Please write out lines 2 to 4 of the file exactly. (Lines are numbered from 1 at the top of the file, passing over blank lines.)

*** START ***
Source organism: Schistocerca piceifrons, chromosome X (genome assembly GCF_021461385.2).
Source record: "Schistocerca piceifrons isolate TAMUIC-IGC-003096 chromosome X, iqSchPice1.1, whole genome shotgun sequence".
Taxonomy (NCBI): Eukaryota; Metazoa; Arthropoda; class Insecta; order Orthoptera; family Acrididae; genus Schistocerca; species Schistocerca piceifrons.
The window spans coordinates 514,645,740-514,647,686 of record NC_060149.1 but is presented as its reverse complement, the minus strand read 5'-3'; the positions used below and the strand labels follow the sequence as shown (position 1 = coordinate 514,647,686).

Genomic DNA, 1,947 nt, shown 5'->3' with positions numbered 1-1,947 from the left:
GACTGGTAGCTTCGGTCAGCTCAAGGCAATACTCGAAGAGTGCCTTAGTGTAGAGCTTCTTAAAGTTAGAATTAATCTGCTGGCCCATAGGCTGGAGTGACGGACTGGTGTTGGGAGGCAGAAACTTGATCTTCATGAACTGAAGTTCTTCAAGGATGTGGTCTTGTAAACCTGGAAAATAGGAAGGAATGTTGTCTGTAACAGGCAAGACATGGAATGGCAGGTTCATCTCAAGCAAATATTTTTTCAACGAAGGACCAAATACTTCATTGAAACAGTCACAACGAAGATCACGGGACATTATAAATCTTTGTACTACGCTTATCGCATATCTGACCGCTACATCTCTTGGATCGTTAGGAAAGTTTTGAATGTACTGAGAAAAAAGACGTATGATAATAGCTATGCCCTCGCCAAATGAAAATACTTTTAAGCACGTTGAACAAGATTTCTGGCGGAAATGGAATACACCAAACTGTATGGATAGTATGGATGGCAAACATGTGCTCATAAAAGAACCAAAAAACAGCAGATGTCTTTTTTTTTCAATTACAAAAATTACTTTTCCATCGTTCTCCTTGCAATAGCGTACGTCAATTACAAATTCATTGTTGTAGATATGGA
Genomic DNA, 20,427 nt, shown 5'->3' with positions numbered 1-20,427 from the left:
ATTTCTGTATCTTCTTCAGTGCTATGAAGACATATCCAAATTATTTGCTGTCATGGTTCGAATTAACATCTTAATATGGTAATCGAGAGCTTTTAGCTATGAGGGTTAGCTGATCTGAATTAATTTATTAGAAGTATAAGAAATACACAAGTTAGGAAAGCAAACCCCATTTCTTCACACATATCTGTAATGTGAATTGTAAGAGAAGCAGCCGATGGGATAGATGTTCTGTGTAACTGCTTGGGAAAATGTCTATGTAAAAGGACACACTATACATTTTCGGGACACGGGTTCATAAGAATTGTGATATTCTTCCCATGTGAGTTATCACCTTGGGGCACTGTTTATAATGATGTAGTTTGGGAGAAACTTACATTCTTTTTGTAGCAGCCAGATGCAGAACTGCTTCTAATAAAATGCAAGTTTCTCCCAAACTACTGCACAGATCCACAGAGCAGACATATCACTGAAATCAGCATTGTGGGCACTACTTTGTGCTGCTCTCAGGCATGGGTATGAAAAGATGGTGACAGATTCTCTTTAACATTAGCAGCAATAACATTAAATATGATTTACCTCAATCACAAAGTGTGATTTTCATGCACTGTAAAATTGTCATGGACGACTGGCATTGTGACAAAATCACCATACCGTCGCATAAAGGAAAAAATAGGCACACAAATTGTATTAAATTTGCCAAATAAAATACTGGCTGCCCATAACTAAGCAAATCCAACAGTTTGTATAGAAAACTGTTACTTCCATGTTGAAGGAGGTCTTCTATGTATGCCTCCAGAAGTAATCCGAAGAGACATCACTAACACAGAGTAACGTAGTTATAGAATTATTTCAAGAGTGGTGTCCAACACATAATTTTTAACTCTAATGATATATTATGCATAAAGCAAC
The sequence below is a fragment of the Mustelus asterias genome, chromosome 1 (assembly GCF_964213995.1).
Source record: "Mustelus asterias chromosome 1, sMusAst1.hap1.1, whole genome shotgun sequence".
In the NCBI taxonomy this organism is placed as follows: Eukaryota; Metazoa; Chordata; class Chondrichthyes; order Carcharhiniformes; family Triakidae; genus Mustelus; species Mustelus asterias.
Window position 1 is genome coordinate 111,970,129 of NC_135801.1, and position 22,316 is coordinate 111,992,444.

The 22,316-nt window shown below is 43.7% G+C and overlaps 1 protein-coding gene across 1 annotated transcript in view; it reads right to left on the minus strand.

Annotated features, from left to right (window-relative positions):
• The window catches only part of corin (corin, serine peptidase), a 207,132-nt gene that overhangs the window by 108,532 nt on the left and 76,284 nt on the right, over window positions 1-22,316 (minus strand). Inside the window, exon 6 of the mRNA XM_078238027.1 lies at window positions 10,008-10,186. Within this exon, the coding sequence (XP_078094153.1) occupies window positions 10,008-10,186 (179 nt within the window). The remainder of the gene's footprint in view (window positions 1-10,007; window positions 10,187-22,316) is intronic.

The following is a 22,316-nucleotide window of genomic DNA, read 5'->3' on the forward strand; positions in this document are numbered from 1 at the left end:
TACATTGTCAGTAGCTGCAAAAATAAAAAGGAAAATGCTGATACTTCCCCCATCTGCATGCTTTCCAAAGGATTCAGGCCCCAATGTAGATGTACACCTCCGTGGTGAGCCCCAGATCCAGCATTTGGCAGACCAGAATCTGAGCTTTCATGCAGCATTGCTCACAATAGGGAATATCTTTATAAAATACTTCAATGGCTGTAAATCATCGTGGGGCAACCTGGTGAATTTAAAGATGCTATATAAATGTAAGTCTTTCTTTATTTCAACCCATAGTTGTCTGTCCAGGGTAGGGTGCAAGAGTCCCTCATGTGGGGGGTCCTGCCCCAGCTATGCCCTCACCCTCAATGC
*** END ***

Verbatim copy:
Source record: "Schistocerca piceifrons isolate TAMUIC-IGC-003096 chromosome X, iqSchPice1.1, whole genome shotgun sequence".
Taxonomy (NCBI): Eukaryota; Metazoa; Arthropoda; class Insecta; order Orthoptera; family Acrididae; genus Schistocerca; species Schistocerca piceifrons.
The window spans coordinates 514,645,740-514,647,686 of record NC_060149.1 but is presented as its reverse complement, the minus strand read 5'-3'; the positions used below and the strand labels follow the sequence as shown (position 1 = coordinate 514,647,686).